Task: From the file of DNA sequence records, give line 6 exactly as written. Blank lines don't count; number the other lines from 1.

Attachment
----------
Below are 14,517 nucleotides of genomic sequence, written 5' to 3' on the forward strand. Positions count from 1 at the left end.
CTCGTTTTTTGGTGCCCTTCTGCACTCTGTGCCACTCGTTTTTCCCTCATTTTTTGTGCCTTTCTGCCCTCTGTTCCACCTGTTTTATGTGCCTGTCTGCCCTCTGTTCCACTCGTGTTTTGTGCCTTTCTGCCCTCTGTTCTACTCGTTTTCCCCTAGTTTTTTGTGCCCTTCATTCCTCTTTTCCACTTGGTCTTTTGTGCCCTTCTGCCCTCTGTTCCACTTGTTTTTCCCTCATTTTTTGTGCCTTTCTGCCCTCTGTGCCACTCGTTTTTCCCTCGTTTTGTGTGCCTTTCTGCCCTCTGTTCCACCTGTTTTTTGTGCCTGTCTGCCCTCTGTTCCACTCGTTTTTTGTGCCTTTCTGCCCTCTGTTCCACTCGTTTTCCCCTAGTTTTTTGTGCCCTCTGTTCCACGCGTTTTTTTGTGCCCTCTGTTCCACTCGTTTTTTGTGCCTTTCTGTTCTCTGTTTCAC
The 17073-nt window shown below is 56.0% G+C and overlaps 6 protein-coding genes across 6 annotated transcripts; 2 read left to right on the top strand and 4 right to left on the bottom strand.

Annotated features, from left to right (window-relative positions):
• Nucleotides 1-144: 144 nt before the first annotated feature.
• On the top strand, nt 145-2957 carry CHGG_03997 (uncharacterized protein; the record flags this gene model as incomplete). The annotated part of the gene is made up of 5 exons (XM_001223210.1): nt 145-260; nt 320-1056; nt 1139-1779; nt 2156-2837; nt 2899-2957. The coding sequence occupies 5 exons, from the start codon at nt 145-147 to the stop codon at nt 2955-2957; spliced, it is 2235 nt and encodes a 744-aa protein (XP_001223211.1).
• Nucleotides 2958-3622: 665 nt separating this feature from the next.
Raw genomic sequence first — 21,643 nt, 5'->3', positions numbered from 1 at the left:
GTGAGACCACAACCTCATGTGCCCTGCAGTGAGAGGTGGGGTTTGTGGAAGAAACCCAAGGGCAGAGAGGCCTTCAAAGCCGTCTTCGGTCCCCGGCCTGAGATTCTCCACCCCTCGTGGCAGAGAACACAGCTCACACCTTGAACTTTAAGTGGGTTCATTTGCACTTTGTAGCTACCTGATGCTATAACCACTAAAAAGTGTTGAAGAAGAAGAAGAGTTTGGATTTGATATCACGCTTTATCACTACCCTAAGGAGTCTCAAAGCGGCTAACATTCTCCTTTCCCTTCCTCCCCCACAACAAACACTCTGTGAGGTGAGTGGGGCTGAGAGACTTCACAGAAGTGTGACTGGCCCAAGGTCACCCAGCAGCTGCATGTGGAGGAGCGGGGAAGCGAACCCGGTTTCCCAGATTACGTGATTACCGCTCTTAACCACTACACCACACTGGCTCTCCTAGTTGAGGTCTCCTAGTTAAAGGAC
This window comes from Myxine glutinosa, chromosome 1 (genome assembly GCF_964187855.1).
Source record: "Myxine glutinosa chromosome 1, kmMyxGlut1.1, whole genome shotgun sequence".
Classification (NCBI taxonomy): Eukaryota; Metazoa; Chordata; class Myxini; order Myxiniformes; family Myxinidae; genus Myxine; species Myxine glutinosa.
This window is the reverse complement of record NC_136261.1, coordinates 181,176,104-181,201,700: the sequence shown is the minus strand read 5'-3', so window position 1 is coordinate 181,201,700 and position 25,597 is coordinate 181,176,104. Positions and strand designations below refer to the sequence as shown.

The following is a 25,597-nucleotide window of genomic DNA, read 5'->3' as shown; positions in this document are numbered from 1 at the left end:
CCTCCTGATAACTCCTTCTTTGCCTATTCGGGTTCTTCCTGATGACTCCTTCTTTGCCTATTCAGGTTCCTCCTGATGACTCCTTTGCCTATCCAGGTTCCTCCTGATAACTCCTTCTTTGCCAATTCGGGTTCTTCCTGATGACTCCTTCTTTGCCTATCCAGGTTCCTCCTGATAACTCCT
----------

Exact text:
• On the top strand, nt 145-2957 carry CHGG_03997 (uncharacterized protein; the record flags this gene model as incomplete). The annotated part of the gene is made up of 5 exons (XM_001223210.1): nt 145-260; nt 320-1056; nt 1139-1779; nt 2156-2837; nt 2899-2957. The coding sequence occupies 5 exons, from the start codon at nt 145-147 to the stop codon at nt 2955-2957; spliced, it is 2235 nt and encodes a 744-aa protein (XP_001223211.1).